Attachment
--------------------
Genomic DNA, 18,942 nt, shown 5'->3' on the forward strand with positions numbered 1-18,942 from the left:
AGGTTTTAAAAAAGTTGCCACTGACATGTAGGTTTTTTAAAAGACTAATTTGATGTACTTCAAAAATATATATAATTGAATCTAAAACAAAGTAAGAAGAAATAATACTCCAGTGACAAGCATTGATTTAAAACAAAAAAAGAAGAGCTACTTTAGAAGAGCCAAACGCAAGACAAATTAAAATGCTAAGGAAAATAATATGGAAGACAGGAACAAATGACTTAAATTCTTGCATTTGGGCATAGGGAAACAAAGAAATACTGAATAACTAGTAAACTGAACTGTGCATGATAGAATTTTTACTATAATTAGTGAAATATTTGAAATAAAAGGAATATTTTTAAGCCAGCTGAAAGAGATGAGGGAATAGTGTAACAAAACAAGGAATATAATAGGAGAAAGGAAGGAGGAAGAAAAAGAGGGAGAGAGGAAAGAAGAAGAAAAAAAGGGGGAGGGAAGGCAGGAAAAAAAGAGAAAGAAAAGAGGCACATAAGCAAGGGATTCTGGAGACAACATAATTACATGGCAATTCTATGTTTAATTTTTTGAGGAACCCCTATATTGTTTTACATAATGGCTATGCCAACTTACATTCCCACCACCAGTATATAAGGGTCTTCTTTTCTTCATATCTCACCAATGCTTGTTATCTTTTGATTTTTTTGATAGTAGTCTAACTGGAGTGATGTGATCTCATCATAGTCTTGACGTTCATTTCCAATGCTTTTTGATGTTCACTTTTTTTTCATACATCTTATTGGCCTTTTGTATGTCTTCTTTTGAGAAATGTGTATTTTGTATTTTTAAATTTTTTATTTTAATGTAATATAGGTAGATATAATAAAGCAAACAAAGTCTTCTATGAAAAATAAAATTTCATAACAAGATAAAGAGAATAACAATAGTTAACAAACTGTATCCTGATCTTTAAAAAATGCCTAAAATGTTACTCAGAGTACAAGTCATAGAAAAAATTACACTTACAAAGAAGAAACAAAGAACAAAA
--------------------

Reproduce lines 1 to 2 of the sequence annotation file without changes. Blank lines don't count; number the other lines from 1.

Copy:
Genomic DNA, 18,942 nt, shown 5'->3' on the forward strand with positions numbered 1-18,942 from the left:
AGGTTTTAAAAAAGTTGCCACTGACATGTAGGTTTTTTAAAAGACTAATTTGATGTACTTCAAAAATATATATAATTGAATCTAAAACAAAGTAAGAAGAAATAATACTCCAGTGACAAGCATTGATTTAAAACAAAAAAAGAAGAGCTACTTTAGAAGAGCCAAACGCAAGACAAATTAAAATGCTAAGGAAAATAATATGGAAGACAGGAACAAATGACTTAAATTCTTGCATTTGGGCATAGGGAAACAAAGAAATACTGAATAACTAGTAAACTGAACTGTGCATGATAGAATTTTTACTATAATTAGTGAAATATTTGAAATAAAAGGAATATTTTTAAGCCAGCTGAAAGAGATGAGGGAATAGTGTAACAAAACAAGGAATATAATAGGAGAAAGGAAGGAGGAAGAAAAAGAGGGAGAGAGGAAAGAAGAAGAAAAAAAGGGGGAGGGAAGGCAGGAAAAAAAGAGAAAGAAAAGAGGCACATAAGCAAGGGATTCTGGAGACAACATAATTACATGGCAATTCTATGTTTAATTTTTTGAGGAACCCCTATATTGTTTTACATAATGGCTATGCCAACTTACATTCCCACCACCAGTATATAAGGGTCTTCTTTTCTTCATATCTCACCAATGCTTGTTATCTTTTGATTTTTTTGATAGTAGTCTAACTGGAGTGATGTGATCTCATCATAGTCTTGACGTTCATTTCCAATGCTTTTTGATGTTCACTTTTTTTTCATACATCTTATTGGCCTTTTGTATGTCTTCTTTTGAGAAATGTGTATTTTGTATTTTTAAATTTTTTATTTTAATGTAATATAGGTAGATATAATAAAGCAAACAAAGTCTTCTATGAAAAATAAAATTTCATAACAAGATAAAGAGAATAACAATAGTTAACAAACTGTATCCTGATCTTTAAAAAATGCCTAAAATGTTACTCAGAGTACAAGTCATAGAAAAAATTACACTTACAAAGAAGAAACAAAGAACAAAA